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Tracking COVID-19 at UCLA

UCLA women’s basketball to play Utah in 1st home game of new year

Senior forward Lauryn Miller made the game-winning defensive stop in UCLA women’s basketball’s victory a week ago. For the season, Miller is averaging 7.9 points per game to go along with 5.3 rebounds per game. (Anika Chakrabarti/Daily Bruin staff)

Women's Basketball

Sunday, 1 p.m.

Pauley Pavilion
Pac-12 Networks

By Francis Moon

Jan. 9, 2021 10:43 a.m.

While the calendar has flipped to a new year, the unorthodox nature of the Bruins’ season has continued.

No. 9 UCLA women’s basketball (6-2, 4-2 Pac-12) is scheduled to host Utah (3-6, 2-6) on Sunday for its first home game of 2021. UCLA was also scheduled to host Colorado on Friday, but the game was postponed because of injury concerns within the Bruin program.

Two out of the three scheduled games in the new year have now been postponed, and “further evaluation from medical personnel” will determine whether Sunday’s matchup will have the same fate, according to UCLA Athletics.

The game that was played as scheduled resulted in a road victory over then-No. 8 Oregon earlier this week – the first victory against a top-10 opponent for UCLA this season. Senior forward Michaela Onyenwere and sophomore guard Charisma Osborne accounted for 55 of the team’s 73 points in the game, while the rest of the team combined to shoot 7-of-25 from the field.

Coach Cori Close said the unbalanced scoring effort didn’t bother her and instead emphasized how important it is for her players to execute their roles even when shots are not falling.

“There’s moments in the game where we need to get a quality scoring touch for (Onyenwere and Osborne), but for the entirety of a whole game, I don’t really care (who scores),” Close said. “You always have to ask yourself, ‘What does the team need from me right now?’ It’s a matter of everyone understanding that and willing to execute that no matter what the answer to that is.”

Senior forward Lauryn Miller – who sealed the victory with a defensive play at the end of the game – emphasized that the team has to remain focused after a big win.

“Emotionally, it’s about, yes, celebrating what we did but not letting it take us super high (and) being able to keep a balance there because there’s so much more we want,” Miller said. “Obviously we’re going to see them again, we’re going to see Stanford again, Arizona again. We want to be ready for those games and not let Sunday be the end-all, be-all.”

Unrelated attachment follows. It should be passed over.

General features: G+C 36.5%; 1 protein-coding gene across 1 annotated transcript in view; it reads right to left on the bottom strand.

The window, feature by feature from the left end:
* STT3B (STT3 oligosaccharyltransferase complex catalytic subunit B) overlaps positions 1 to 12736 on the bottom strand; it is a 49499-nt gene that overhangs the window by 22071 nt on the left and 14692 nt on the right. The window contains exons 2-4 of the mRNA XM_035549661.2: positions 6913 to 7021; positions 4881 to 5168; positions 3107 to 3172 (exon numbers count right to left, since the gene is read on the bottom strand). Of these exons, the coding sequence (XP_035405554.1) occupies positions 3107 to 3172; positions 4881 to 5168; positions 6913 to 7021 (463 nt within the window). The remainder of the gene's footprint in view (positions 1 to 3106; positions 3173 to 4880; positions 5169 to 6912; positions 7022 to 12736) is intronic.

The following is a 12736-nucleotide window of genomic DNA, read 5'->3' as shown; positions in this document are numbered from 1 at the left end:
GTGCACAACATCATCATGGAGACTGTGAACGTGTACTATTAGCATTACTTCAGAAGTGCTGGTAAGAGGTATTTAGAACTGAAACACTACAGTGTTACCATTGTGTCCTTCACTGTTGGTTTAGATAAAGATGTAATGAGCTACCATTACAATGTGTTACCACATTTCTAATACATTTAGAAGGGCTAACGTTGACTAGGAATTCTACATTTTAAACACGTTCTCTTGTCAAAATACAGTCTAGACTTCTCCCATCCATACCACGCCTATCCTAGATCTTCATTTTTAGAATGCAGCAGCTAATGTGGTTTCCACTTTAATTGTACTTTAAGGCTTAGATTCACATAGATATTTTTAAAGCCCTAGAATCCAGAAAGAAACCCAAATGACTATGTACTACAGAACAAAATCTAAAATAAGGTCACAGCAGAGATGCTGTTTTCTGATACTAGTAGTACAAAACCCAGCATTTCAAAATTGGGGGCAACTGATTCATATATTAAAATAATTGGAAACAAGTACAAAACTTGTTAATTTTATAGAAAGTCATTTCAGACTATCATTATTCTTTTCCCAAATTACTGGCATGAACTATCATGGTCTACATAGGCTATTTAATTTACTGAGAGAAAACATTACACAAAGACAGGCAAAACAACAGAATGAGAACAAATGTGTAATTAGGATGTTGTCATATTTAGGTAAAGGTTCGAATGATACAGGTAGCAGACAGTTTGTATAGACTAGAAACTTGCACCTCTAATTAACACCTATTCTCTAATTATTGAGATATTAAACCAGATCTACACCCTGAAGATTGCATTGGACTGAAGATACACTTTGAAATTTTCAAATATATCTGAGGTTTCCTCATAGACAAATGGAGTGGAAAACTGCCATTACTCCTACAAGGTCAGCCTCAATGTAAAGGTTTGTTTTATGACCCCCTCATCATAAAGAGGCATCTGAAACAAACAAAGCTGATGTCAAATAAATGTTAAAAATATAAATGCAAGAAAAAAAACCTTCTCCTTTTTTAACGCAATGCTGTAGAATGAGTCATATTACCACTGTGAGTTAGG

UCLA has won its last 16 matchups against Utah, with its last loss coming back in 2001. The most recent matchup resulted in a 23-point victory for the Bruins in their last game of the 2019-20 regular season. However, Close acknowledged the Bruins will have their work cut out for them against an improved Utes team.

“I think this is their most talented team since I’ve been coaching here,” Close said. “They’re just a few possessions away from clicking and getting their confidence back. It goes back to relying on our systematic approach and preparation so that really doesn’t become a factor, but they really are a sleeping giant.”

Guard Brynna Maxwell leads the Utes with 14.7 points per game, while guard Dru Gylten ties for first in the Pac-12 with 5.0 assists per game. The team’s scoring output steadily increased in four straight games, starting with scoring 48 points in its Dec. 18 loss to Arizona State before scoring 84 points three games later in its most recent win against Washington on Sunday. On Friday, the team lost to USC by one point while scoring 59 points.

Redshirt senior guard Natalie Chou reiterated the importance of continuing to maintain intensity and confidence, regardless of prior wins and losses.

“Even without fans, the atmosphere (against Oregon) was really intense, … but we prepared and went into the game expecting to win,” Chou said. “Right now for our team, it’s about fighting for the inches. Those little small details that we can improve on to keep getting better and keep growing.”

Aside from experiencing the adversity concerning the COVID-19 pandemic and other injury-related issues, the Bruins joined the rest of the sports world in reacting to Wednesday’s events at the nation’s capital, as well as to reports Tuesday that Kenosha, Wisconsin, police officers wouldn’t face charges in the shooting of Jacob Blake.

“Basketball’s not that important compared to the turmoil our country’s going through,” Miller said. “I want to use my platform to help empower and encourage the Black youth, help them realize and actualize all their potential outside of sports and music and other things that society wants to put on them.”

Close also noted how events in the past year have shown how important it is for her and the program to support the players in this regard.

“That’s really the mission of our program: to be an elite basketball program that teaches mentors and equips young women for life, even beyond UCLA,” Close said. “Honestly, that’s the core of our mission.”

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Francis Moon | Sports contributor
Moon is currently a contributor on the women's tennis beat.
Moon is currently a contributor on the women's tennis beat.
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